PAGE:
With issues like the economy and inflation, crime, and the war in Ukraine, the percentage who think climate change needs to be addressed right now has dipped some since one year ago.
This dip in urgency, while not steep, is widespread. Fewer people across age, race, and education groups, as well as partisan stripes, think climate change needs to be addressed right away than thought so a year ago. Still, most Americans do think it’s an issue that needs to be addressed now or least in the next few years.
A year ago, when more Americans rated the national economy as “good” than they do now, more people saw climate change as urgent. As views of the economy have grown more negative, the percentage saying climate change needs to be dealt with immediately has ebbed.
Pocketbook issues like. Of the seven issues asked about in our polling, climate change (along with COVID-19 — also at 39%) ranks at the bottom as “high priority” issues.
Climate change: A priority issue for Democrats
Climate change is a higher-priority issue for Democrats than it is for Republicans and independents. The issue is not of great concern to most Republicans — 6 in 10 of them call it a “low priority.” About 4 in 10 don’t think it needs to be addressed at all.
Americans who say climate change should be a high priority (a largely Democratic group) believe it’s something people need to address right now (more than 8 in 10 do).
Historically, Democrats have mostly favored policies and efforts to reduce climate change, whereas Republicans have been less supportive or opposed to such policies.
Among Democrats, climate change is a bigger priority for liberals than it is for moderates. Among liberal Democrats, climate change slightly outranks economic issues as a “high priority,” while moderates place economic issues ahead of climate change.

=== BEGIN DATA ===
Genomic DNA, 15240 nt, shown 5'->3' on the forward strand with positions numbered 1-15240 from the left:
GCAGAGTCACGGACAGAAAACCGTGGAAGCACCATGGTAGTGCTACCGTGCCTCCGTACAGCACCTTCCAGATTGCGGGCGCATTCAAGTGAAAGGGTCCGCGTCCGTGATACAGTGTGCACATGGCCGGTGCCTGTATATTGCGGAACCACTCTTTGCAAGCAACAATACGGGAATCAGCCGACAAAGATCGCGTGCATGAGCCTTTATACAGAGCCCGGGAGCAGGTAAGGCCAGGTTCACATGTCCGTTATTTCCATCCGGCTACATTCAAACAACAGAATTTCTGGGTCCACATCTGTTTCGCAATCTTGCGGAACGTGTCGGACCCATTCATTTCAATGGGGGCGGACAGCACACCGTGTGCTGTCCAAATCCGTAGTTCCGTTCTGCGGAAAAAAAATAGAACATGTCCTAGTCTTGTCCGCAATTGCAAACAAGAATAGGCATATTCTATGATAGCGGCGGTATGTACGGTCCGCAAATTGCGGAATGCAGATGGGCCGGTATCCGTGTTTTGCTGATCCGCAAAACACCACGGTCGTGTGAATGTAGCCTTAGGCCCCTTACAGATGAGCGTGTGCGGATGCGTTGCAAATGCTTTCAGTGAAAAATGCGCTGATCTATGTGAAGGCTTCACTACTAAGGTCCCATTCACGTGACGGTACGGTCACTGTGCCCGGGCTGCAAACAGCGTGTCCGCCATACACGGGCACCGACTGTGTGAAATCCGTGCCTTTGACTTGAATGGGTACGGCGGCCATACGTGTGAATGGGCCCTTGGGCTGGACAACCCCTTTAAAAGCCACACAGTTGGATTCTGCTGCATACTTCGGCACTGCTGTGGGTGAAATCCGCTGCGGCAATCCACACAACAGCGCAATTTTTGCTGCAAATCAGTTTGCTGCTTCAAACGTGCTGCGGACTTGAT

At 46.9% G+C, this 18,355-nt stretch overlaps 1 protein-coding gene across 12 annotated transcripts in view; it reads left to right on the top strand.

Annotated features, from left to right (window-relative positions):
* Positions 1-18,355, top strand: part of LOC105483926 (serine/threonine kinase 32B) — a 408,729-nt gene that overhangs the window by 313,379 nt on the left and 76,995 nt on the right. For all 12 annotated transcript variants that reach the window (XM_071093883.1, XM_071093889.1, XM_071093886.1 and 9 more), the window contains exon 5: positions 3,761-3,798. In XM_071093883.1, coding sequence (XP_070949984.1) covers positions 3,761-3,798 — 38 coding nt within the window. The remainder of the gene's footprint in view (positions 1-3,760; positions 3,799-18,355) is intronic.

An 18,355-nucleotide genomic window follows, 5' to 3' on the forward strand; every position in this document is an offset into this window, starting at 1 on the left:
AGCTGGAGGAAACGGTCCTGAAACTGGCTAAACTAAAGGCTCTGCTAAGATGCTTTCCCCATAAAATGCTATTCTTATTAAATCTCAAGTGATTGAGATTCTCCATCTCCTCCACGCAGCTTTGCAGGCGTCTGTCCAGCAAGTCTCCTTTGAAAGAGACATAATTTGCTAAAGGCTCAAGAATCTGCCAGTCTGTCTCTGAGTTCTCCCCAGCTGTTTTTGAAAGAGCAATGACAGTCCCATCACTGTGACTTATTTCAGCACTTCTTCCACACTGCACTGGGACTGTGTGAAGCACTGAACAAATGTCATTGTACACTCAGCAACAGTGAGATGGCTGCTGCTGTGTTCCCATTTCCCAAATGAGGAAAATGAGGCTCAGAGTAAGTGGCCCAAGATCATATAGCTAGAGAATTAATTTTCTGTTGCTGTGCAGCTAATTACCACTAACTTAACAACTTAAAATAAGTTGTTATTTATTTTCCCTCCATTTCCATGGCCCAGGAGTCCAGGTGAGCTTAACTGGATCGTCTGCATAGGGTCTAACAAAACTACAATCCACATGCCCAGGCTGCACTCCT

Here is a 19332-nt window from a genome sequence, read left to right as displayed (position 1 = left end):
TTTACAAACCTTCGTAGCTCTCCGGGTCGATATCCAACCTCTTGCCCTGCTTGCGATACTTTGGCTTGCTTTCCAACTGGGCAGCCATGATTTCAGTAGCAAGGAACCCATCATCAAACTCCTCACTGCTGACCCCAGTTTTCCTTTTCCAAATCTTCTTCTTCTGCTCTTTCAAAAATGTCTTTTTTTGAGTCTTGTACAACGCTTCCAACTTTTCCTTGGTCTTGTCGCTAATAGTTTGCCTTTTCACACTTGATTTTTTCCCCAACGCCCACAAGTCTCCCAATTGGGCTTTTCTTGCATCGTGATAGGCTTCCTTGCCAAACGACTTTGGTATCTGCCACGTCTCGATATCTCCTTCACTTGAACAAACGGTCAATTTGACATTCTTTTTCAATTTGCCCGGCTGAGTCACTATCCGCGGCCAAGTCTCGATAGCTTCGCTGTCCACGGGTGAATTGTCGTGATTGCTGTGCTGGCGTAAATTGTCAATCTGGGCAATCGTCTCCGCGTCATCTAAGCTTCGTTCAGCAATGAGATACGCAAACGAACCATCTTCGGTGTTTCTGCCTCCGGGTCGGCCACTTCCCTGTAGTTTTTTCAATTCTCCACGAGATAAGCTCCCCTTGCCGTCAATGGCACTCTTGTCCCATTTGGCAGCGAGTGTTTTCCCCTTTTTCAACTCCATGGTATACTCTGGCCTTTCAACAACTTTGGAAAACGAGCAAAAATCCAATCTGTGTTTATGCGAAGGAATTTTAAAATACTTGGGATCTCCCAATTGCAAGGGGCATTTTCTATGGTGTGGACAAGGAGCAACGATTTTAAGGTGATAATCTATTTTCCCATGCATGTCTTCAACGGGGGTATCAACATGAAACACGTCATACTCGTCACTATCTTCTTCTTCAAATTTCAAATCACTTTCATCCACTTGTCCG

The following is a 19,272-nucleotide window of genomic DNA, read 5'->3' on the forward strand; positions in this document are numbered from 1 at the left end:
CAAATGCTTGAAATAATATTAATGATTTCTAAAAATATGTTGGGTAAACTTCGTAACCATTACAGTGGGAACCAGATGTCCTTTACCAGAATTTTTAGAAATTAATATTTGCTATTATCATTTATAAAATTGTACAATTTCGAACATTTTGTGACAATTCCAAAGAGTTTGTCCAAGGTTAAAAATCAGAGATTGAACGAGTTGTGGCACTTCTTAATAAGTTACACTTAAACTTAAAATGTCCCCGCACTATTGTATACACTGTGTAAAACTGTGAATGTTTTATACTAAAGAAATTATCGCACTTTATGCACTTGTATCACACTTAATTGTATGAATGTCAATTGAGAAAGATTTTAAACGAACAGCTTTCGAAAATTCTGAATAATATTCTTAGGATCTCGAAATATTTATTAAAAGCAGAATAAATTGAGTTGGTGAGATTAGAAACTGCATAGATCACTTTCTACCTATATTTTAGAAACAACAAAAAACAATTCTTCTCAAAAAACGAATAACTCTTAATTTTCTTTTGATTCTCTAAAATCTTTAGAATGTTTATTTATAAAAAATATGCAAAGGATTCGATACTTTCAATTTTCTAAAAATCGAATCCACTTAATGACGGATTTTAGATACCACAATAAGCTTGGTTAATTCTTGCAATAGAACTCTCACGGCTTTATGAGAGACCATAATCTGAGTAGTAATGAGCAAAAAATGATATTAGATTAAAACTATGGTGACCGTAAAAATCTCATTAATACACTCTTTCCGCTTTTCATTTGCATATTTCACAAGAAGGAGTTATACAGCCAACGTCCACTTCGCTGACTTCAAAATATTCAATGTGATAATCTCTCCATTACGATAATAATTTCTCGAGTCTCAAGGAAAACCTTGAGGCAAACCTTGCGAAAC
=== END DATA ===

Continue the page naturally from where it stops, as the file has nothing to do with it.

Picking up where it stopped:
In a, 55% of liberal Democrats said the Biden administration was not focused enough on climate change, compared to 39% of moderate Democrats who held that view.
But rank-and-file party members do give President Biden good marks for handling the issue. Most Democrats — both liberals and moderates — approve of the job he is doing handling issues of climate change. Most Republicans and independents do not.
Overall, 43% of Americans approve of Mr. Biden’s handling of climate change. While not in positive territory, it is higher than his approvals on Americans’ most pressing issues — the economy and inflation.
U.S. energy policy
One of the proposed ways to slow the effects of climate change is transitioning to renewable energy sources. More than half of Americans think U.S. policies should encourage electricity from solar and wind sources, a figure that rises to 79% among those who think people need to address climate change right now.
Those who feel climate change can wait to be dealt with further in the future or not at all (a Republican-leaning group) tend to prefer U.S. policies that encourage electricity from oil and coal or not encourage power sources either way.
Kabir Khanna contributed to this report.
This CBS News/YouGov survey was conducted with a nationally representative sample of 2,062 U.S. adult residents interviewed between April 5-8, 2022. The sample was weighted according to gender, age, race, and education based on the U.S. Census American Community Survey and Current Population Survey, as well as to 2020 presidential vote. The margin of error is ± 2.8 points.